Breakfast starts with the sea on toast. Bara Lawr tastes of the surf and the very ebb and flow or the tide.

baralawrIt took me a moment to get used to the flavor, but then I was able to appreciate the depth of sea flavor in small amounts with my eggs and tomato and toast.

Laver Bread..isn’t...bread that is....at least not in the sense that I know bread. I have heard quite a bit about Laver bread, so was very excited to give it a try. When we finally were able to make it to the Swansea Market in Wales, to purchase some local Laver Bread, I was skeptical to say the least. It was, first of all, most definitely not bread and second of all, it looked quite like overcooked spinach or worse. Hmm... what had I gotten myself into? This mornings breakfast was the great unveiling...

Laver bread or Bara Lawr, which is its Welsh name, is basically seaweed, in fact, it is the same seaweed used to make sushi. In Japan it is called Nori and is preserved as sheets of seaweed used to wrap sushi. However, for Welsh Laver Bread the sheets of seaweed are cooked down to a dark green pulp, which is what we purchased in the market, and then cooked again with bacon and/or oatmeal to make a sort of paste or almost porridge like dish of seaweed. Initially, for a number of reasons I was a little nervous to try it.  However, I persevered and after the obligatory 9 bites (it takes your brain 9 bites to decide whether you really like something or not and are not just giving in to whim), I decided that, in fact, it was quite okay and in smaller amounts was really a good accompaniment to my meal. In fact, truth be told, I would and will have it again.

freshlaverBara Lawr has been a tradition Welsh food for centuries; in fact, it was recorded in writings in 1607 as a food that was a “survival” food for people forced from their homes by the Vikings in the early 5th/6th centuries. It was recognized as a high energy and nutrient dense food.

From a culinary perspective, Bara Lawr is made by gathering seaweed then cooking it down to a paste which can then be used in soups and stews or fried up with bacon to make small seaweed pancakes.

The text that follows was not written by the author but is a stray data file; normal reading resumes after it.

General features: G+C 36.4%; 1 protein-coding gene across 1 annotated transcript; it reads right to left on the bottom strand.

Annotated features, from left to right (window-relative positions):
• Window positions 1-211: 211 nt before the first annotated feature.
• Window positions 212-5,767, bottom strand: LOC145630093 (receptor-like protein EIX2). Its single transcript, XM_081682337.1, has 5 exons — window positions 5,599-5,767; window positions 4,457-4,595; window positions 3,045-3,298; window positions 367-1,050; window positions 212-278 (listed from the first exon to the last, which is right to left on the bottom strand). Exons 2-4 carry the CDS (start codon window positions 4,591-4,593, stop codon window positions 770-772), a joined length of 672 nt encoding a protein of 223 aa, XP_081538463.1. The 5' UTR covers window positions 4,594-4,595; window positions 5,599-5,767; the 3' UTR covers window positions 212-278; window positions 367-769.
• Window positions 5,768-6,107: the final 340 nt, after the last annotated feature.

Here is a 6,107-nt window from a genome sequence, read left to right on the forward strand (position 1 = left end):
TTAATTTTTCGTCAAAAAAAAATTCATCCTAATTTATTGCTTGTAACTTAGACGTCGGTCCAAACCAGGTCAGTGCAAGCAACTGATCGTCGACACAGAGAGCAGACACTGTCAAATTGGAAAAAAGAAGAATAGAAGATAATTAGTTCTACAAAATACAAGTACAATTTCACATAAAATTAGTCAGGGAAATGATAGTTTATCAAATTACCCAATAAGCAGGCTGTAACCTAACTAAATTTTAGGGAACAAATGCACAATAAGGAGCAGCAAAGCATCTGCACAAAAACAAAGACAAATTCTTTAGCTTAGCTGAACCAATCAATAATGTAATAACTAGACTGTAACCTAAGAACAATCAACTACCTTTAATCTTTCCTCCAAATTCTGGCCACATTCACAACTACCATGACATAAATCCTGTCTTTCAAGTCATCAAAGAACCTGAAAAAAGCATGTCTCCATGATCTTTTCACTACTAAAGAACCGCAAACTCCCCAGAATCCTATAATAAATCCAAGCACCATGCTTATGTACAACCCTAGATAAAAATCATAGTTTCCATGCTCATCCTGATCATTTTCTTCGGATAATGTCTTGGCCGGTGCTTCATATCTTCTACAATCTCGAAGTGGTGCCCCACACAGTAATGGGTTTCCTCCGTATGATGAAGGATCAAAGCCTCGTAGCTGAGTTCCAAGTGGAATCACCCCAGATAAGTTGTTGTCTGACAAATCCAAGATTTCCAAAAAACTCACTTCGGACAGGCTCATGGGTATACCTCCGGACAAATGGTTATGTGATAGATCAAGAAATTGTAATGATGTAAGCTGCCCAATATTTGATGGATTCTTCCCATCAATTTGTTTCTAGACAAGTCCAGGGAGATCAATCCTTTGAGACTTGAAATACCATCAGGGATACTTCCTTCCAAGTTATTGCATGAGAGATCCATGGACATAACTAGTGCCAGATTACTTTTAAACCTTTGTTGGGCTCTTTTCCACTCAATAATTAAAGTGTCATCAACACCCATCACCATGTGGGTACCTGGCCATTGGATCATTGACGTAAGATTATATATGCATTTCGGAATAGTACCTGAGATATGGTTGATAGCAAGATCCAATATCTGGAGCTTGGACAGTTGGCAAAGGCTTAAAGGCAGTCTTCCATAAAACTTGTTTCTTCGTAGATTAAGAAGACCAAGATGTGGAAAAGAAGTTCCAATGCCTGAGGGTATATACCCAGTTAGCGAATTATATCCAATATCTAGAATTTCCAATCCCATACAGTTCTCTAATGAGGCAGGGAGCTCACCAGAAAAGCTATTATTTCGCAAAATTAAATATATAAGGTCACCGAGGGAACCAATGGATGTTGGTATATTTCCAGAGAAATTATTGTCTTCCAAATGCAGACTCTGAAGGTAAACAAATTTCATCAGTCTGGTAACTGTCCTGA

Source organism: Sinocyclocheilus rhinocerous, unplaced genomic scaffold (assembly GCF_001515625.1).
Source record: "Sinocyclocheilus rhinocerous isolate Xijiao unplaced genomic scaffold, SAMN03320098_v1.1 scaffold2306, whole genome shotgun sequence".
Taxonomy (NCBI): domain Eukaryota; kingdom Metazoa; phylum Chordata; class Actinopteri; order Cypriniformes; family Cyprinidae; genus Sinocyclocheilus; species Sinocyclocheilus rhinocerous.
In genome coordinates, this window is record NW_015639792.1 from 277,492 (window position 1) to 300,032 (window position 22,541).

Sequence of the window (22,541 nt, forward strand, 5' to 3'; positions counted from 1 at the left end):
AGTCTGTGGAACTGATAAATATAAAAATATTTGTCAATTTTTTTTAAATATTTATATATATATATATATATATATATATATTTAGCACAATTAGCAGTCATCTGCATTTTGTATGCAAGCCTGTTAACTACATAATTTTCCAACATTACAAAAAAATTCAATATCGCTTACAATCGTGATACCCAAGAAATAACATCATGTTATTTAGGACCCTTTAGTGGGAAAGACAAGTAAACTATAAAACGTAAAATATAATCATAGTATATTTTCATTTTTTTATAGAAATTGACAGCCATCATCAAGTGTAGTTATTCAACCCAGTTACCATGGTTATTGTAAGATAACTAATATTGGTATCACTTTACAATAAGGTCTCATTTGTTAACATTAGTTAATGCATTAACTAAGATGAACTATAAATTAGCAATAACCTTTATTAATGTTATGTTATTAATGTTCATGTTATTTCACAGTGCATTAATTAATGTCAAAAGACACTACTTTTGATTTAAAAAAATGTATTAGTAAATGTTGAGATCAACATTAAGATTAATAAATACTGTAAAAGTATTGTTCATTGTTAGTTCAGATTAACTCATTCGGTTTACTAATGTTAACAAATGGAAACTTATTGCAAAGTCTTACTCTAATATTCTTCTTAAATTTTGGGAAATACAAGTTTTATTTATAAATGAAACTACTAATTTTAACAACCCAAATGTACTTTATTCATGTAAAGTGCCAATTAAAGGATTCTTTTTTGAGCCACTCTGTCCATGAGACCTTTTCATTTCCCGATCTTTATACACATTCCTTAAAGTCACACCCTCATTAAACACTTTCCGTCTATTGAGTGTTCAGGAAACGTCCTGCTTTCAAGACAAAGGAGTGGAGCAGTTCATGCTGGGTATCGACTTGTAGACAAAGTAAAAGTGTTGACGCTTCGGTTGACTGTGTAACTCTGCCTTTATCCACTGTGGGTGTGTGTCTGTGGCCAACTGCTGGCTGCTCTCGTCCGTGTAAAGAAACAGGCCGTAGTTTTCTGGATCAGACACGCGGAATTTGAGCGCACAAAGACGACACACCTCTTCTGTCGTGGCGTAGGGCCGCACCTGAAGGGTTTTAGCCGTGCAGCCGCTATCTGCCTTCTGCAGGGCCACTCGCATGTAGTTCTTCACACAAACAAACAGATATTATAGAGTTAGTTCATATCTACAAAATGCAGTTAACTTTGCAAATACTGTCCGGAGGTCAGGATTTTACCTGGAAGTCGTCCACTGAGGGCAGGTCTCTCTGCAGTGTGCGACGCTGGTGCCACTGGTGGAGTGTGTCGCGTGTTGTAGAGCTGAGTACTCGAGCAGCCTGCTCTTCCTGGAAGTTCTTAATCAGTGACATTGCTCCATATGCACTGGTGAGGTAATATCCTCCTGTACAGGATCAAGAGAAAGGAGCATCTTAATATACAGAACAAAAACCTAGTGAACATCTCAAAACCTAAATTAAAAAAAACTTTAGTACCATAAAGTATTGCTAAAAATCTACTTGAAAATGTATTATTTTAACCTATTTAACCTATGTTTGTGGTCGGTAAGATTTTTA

From a health perspective, Bara Lawr is an amazing source of nutrients. It’s seaweed, after all. It is rich in minerals and vitamins; especially Vitamins b12, iron, calcium and iodine. Seaweed is considered a “superfood”. It is a powerful anti-oxidant and anti-inflammatory, which can help reduce the risk of inflammation related ailments like rheumatoid arthritis and autoimmune disorders. Research also suggests that consuming seaweed can help eliminate mood and mental imbalances like depression and anxiety. Seaweed also helps regulate estrogen and estradiol which helps manage PMS and other hormonal imbalances. It is also beneficial for gastrointestinal repair, helping with ailments like IBS or Crohn’s Disease.

So, if you’re able to give it a try, some Bara Lawr could be a great accompaniment to breakfast; boosting your appetite and your health. 

 

HISTORY AND MYSTERY

  • We imagine them clad in shining armour and visored helmets with brightly coloured pennants snapping in the breeze. Mounted on powerful steeds, these famous warriors wielded huge lances and mighty broadswords behind shields decorated with their coats of arms. They would have been an altogether spectacular sight as Arthur and the Knights of the Round Table charged into battle. Yes, awesome indeed, if only that vision were true, but sadly it’s pure Hollywood.

FOOD FIGHT!! In Defense of Food, Sustainability and Old World Tradition

  • Stilton is a protected designation of origin cheese and in order to be called Stilton must be from one of three counties; either Derbyshire, Leicestershire, or Nottinghamshire in the U.K. Sharp and pungent with a creamy earthiness; stilton cheese is traditionally enjoyed with a nice glass of port. Tonight’s cheese is actually accompanying dinner so no port is on the scene, although a nice glass of shiraz seems to be holding its own with the strong stilton flavors.

Get the Nitty Gritty

  • For over a decade medics and bacteriologists have been issuing dire warnings that science is losing the race with ever evolving bugs. Antibiotics, over prescribed to humans and overused in animal husbandry, will lose their efficacy sooner rather than later.
    The result, they warn, will be that simple surgical procedures will become a life or death lottery against infection. Untreatable sepsis will become commonplace and millions will die.